Child Kidney Dis.  2017 Oct;21(2):128-135. 10.3339/jkspn.2017.21.2.128.

Clinical Significance of Extended-spectrum β-lactamase-producing Bacteria in First Pediatric Febrile Urinary Tract Infections and Differences between Age Groups

  • 1Department of Pediatrics, Yonsei University College of Medicine, Seoul, Korea.


Extended-spectrum β-lactamase-producing bacteria-induced urinary tract infections are increasing and require more potent antibiotics such as carbapenems. We evaluated the clinical significance of extended-spectrum β-lactamase urinary tract infection in children younger than 5 years to select proper antibiotics and determine prognostic factors. Differences were compared between age groups.
We retrospectively studied 288 patients with their first febrile urinary tract infection when they were younger than 5 years. Patients were divided into extended-spectrum β-lactamase-positive and extended-spectrum β-lactamase-negative urinary tract infection groups. Clinical characteristics and outcomes were compared between the groups; an infant group was separately analyzed (onset age younger than 3 months).
Extended-spectrum β-lactamase urinary tract infection occurred in 11% patients who had more frequent previous hospitalization (P=0.02) and higher recurrence rate (P=0.045). During the antimicrobial susceptibility test, the extendedspectrum β-lactamase-positive urinary tract infection group showed resistance to third-generation cephalosporins; however, 98% patients responded clinically. In the infant group, extended-spectrum β-lactamase-positive urinary tract infection occurred in 13% patients and was associated with a longer pre-onset hospitalization history (P=0.002), higher C-reactive protein level (P=0.04), and higher recurrence rate (P=0.02) than that in the older group.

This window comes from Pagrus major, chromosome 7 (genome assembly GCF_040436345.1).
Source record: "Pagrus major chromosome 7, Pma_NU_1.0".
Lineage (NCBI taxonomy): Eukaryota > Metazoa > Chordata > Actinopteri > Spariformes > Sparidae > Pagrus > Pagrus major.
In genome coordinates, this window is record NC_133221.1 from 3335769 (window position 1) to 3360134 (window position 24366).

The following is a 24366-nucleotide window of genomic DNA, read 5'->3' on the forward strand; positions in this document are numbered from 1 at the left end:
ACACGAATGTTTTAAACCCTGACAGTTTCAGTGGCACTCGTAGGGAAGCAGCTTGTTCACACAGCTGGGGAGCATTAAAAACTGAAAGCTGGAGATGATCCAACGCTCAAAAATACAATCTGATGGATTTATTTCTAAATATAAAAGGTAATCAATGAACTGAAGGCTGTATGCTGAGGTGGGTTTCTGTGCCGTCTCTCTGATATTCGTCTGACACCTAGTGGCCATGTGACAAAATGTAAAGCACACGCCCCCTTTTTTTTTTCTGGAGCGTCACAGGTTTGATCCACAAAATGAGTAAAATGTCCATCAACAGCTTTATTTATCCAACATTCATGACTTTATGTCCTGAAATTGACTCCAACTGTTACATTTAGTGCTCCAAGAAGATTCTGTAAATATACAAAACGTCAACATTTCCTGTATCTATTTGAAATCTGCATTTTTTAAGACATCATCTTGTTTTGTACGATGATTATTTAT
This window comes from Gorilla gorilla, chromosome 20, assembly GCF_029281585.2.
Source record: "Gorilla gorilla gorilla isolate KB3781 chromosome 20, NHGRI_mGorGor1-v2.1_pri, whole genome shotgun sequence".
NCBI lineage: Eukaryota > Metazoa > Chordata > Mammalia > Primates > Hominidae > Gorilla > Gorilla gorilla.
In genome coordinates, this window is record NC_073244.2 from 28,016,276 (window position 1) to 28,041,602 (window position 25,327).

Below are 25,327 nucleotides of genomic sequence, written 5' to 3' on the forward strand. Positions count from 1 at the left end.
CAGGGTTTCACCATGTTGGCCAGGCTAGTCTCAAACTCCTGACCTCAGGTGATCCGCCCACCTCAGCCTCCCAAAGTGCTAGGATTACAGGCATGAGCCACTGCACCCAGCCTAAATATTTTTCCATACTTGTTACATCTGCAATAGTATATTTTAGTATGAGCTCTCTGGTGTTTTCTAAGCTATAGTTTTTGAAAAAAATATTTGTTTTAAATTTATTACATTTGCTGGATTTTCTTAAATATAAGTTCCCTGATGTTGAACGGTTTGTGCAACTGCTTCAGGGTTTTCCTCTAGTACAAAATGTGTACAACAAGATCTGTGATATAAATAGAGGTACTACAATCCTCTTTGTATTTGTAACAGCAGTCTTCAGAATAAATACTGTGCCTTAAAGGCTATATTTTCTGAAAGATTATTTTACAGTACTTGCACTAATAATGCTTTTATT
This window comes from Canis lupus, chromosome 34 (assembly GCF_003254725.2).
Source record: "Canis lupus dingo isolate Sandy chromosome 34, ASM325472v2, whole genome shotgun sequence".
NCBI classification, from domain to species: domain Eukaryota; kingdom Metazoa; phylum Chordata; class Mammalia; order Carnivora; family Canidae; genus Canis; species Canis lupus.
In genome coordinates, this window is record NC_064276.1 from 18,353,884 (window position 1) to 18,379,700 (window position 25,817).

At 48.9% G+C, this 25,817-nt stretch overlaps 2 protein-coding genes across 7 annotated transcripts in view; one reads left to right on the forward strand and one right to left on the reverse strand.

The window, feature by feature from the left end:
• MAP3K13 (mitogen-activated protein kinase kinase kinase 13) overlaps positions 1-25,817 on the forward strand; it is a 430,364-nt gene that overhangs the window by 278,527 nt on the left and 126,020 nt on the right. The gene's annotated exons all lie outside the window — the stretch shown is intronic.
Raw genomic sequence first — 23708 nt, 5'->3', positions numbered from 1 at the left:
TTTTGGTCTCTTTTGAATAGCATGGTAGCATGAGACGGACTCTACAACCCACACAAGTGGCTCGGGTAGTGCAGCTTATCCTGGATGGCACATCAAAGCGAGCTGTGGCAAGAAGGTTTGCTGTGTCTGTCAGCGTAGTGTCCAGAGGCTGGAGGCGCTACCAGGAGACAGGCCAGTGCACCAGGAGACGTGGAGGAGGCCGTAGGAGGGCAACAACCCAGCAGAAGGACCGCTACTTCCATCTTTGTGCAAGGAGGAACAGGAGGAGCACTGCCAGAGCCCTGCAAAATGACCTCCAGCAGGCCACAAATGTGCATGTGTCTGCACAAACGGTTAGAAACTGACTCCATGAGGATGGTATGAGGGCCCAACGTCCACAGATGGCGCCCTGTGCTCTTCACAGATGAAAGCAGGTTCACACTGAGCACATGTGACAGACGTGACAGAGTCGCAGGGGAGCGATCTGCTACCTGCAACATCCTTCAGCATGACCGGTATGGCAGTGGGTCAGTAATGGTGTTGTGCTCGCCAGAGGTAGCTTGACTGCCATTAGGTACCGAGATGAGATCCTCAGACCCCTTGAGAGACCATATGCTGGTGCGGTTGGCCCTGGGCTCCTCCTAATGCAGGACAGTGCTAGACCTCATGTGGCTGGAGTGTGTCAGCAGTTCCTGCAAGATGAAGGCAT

Extended-spectrum β-lactamase urinary tract infection requires more attention because of its higher recurrence rate. The antimicrobial susceptibility test demonstrated resistance to third-generation cephalosporins, but they can be used as first-line empirical antibiotics because of their high clinical response rate. Aminoglycosides can be second-line antibiotics before starting carbapenems when third-generation cephalosporins do not show bactericidal effects for extended-spectrum β-lactamase urinary tract infection.


Extended-spectrum β-lactamase; Urinary tract infection; Age; Cephalosporin
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